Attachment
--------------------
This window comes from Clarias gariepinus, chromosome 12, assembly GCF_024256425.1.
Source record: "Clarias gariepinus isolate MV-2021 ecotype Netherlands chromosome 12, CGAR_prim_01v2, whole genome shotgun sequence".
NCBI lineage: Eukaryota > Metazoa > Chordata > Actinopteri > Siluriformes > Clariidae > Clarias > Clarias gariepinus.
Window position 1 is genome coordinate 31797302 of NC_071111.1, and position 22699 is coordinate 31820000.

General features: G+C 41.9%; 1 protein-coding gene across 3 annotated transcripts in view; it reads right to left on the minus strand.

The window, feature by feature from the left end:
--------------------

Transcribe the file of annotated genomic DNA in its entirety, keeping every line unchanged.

This window comes from Clarias gariepinus, chromosome 12, assembly GCF_024256425.1.
Source record: "Clarias gariepinus isolate MV-2021 ecotype Netherlands chromosome 12, CGAR_prim_01v2, whole genome shotgun sequence".
NCBI lineage: Eukaryota > Metazoa > Chordata > Actinopteri > Siluriformes > Clariidae > Clarias > Clarias gariepinus.
Window position 1 is genome coordinate 31797302 of NC_071111.1, and position 22699 is coordinate 31820000.

General features: G+C 41.9%; 1 protein-coding gene across 3 annotated transcripts in view; it reads right to left on the minus strand.

The window, feature by feature from the left end: